Dr. E 32:48
So it's gluten free stuff is still gonna where it’s at. And it probably is more than just corn. The problem with corn is that it's probably causing insulin resistance in your body, which has caused the aches and pains. So corn is really problematic. The corn of this industrialized agriculture is really problematic and I can go off on that tangent. So yeah, so you want to in addition to gluten, you're going to want to eliminate the things that are angering your belly. It's not that gluten isn't where it's at, it’s like gluten wasn't enough to remove you need to remove more.
That's what I I'm afraid, is the answer. I'm still, to be honest with you. Like it's just, and I think it's worth mentioning. You know, so many people are gluten free, and for whatever reasons. But I think that, like no one's talking about when you have to cut out something from your diet that's been a staple your whole life, there can be an emotional component to that. That's like this grieving process. And like, I'm almost embarrassed to say it out loud. Like, oh, how sad for you that you can't have like crescent rolls anymore. But it's a thing. It's like God dammit, like it just, it's life changing.
Dr. E 34:00
Food is the hardest thing to give up. It's everywhere you go, every celebration, every memory, you have everything. You know, let's have a party, let's get married, it's a birthday. Everything's around food. What are we eating? Where are we going? You want to go out? Like it is. It's everywhere. It is not easy. And this is why like when I work with my patients, I'm like, Okay, here's the ideal scenario. I would love for you to be on this and some people are great, let's do it. No problem. I love everything. And some people come back two weeks later, I'm like, are you freaking kidding me? And then I'm like, okay, okay. Okay, where can we meet? And this is where this is why I work my patients no less than one year. Like if you cannot commit to a year, I'm not your girl. It's not a 30,,60 90 bootcamp situation. It's at least a year because we're going to have to find the path that works for you. And some people might be great for the first 30 days and then they're like, forget it and they go off completely. And we never see them again. So I always tell my patients just show up. I mean, I have patients that we have to accommodate for drinking, because that's kind of their life. And that's a different addiction that we have to do with. I have patients that accommodate for, for the fact that they're in different time zones. And so intermittent fasting becomes an issue. I have patients like, all different levels. So there is like an ideal. Like, I wish everybody could be honest. But if you have to recognize what people are bringing with them. Their packages and bring them to this, and you have to help them get to, like a place that works for you.
Well, another variable in my whole journey, my this health journey is that I'm at the age where you know, perimenopause could be a thing, and I had my hormones checked and everything looks normal. So they were like, no, you're not in perimenopause, or close to menopause. I'm assuming that for women, and so your practice is you mostly only work with women?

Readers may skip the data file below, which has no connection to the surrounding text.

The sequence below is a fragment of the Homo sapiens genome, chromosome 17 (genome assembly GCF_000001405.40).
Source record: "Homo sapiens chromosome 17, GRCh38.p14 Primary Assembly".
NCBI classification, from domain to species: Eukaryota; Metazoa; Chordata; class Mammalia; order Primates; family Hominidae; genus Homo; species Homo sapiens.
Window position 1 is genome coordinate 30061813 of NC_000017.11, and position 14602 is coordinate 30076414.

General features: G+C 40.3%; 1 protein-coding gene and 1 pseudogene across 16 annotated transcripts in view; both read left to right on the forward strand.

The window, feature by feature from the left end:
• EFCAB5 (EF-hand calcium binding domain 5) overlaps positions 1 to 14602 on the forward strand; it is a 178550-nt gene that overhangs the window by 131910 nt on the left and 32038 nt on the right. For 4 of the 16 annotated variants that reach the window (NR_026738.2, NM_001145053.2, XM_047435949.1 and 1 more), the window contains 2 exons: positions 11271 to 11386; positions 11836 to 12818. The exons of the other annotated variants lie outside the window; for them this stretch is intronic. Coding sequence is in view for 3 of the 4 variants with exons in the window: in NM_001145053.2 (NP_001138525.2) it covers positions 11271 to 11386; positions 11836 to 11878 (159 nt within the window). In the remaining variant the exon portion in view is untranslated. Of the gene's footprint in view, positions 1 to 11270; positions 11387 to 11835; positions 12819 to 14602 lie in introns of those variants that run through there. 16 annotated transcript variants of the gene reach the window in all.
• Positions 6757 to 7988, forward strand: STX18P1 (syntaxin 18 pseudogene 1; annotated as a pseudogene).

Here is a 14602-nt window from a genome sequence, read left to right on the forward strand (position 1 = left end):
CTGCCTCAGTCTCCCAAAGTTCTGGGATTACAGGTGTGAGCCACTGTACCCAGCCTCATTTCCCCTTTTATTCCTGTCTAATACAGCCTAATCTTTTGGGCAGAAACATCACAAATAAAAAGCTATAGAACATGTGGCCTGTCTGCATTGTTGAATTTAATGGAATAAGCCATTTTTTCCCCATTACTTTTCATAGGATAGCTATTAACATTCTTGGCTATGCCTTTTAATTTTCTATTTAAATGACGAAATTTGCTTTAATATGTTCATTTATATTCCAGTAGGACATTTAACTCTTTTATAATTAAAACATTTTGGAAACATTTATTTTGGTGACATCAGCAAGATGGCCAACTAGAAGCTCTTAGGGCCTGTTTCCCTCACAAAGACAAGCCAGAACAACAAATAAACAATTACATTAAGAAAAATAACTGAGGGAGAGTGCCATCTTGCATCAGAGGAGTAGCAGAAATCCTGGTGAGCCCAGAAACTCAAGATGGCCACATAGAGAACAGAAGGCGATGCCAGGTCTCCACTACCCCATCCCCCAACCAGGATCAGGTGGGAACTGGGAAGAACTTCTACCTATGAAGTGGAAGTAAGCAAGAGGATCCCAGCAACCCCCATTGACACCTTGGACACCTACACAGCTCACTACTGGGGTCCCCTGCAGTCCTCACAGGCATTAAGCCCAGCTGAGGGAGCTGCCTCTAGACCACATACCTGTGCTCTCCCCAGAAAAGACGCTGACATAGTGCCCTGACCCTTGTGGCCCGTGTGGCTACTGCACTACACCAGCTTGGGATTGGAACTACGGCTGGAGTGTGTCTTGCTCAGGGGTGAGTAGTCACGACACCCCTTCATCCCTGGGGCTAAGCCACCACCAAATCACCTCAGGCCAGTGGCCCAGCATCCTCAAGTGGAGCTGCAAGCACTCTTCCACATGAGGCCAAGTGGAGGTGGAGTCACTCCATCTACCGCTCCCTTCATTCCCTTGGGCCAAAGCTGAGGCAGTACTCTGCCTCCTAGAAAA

Dr. E 35:55
I work with everyone it happens to be the mostly women constantly because they tend to be the most dismissed.
Adds a whole layer of additional symptoms that have to be looked at because of the way that our hormones work and then we go through this quote, unquote, change of life at a certain age. Or women who are struggling with their fertility if they're, you know, under a certain age. So does that add a whole additional…
Dr. E 36:20
Yes. So I just did actually, just before I got on this podcast, I just did an episode on hormones. So first of all, I'm sorry, how old are you, if I may?
Dr. E 36:34
Okay, you're in perimenopause. It doesn't matter what the bloodwork says, okay? You're perimenopause. You're in perimenopause, pretty much from 40 on until your menopause and menopause just means this is again, one of the things that really confused me menopause means you stopped a period for 12 months in a row. So like until then, so what am I perimenopause. Oh, the entire time before? There was no test. There was no test. What they're testing is FSH to let you know, if you're in menopause. Your follicle stimulating hormone will go up. But there is no test for primary because it's your symptoms. It’s your symptoms. You know, I'm fatigued, I might have hot flashes sometimes. And one month might be great and one month might not be great because your hormones are fluctuating and there really is no way to test for perimenopause because of that fluctuation. So we have to go based on the symptoms. Generally speaking, we try not to do hormone replacement therapy for people in perimenopause because it's fluctuate so much. Sometimes we do, mostly postmenopausal.